Controlling borders as global threats evolve

Posted on: March 13, 2017 by Claus Larsen

Homeland security has always been a question of juggling priorities – and today, that has not changed. As citizens, we need to feel trust in the authorities to keep us safe at home and abroad, and we need to feel free to live our lives and move within and across national borders as we choose. Trust, safety and freedom all need to be balanced – and, of course, resources are finite.

But what *has* changed is the hyper-connected world we now live in, together with new types and levels of threat. The implications of these are huge.

The world, as we all know, did not always feel like a safe place in 2016. The threats that nation states now face are evolving fast:

Counter terrorism is still a top-priority, with the number of terrorist attacks having doubled in the last two years. Social media has given terror groups new communication channels which must be detected, surveyed and responded to.

On the Intelligence front, countries need to understand and prioritize threats both home and abroad, and the connections between threats.

Cyber risks can ruin national security, public safety and economic competitiveness – and paralyze a nation. In this field, we see different opponents: hacktivists, terrorists, criminals and other nations – ALL with different motivations and ways of operating.

Pandemics such as ZIKA, SARS and Ebola have created new sets of challenges for prevention, response and containment.

Travel and aviation security, with more travellers than ever – a six-fold increase in illegal migration in Europe in one year; more terrorism; together with lower security budgets and fewer resources.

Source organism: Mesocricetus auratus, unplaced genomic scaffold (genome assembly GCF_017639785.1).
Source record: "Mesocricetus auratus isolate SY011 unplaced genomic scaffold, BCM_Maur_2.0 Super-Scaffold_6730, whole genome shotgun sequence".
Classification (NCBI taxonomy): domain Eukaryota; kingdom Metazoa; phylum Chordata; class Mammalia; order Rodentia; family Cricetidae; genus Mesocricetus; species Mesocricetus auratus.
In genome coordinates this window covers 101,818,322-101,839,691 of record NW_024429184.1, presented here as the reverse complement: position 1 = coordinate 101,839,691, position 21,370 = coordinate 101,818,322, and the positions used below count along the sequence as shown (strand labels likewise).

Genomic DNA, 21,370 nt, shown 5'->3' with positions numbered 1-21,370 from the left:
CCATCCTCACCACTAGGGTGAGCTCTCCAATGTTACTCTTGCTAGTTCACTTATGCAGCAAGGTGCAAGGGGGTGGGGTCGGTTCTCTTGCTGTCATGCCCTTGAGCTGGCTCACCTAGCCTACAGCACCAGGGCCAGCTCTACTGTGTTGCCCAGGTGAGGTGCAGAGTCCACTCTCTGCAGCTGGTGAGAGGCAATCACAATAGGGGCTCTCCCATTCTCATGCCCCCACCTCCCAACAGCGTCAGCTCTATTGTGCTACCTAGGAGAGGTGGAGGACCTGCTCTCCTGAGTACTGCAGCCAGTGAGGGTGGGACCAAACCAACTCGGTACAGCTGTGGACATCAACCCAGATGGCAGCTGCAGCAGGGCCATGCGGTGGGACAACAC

Re-thinking the response

A country’s economic prosperity depends on achieving the balance between freedom (letting people/goods come and go as they need) and security (keeping the bad guys out).

As homeland security threats get more complex and asymmetric, then the challenge of achieving that balance between trust, freedom and safety in day-to-day life becomes ever greater.

In terms of freedom, there are more travellers (legal and illegal) and more movement of goods (legal and illegal), than ever before (there has been a one-and-a-half times’ increase in the weight of seized drugs in the last four years). And citizens are enjoying new digital freedoms: freedom to work, communicate and connect, wherever and whenever they chose.

These changing and increasing threats put huge pressures on operational performance. The nature of the evolving threats – together the pervasive digital environment and increased global movement – requires Homeland Security organizations to completely re-think the way they operate.

Harnessing data for border control

So how can security organizations control their borders to achieve the right balance for citizens – that vital balance between trust/freedom/safety in the context of today’s threat landscape and the operational challenges in our inter-connected fast-changing world?

One absolute imperative is for organizations to effectively gather, store and use data to judge and respond – often in real time – through:

  • constant monitoring
  • agile use of resources
  • actionable use of real time and historic data
  • continually evolving and differentiating intelligence.

In terms of surveillance, a combination of technologies are needed, from smart CCTV, biometrics, eID, facial recognition (real time), checkpoint monitoring and vehicle license plate recognition – all integrated with national and international databases.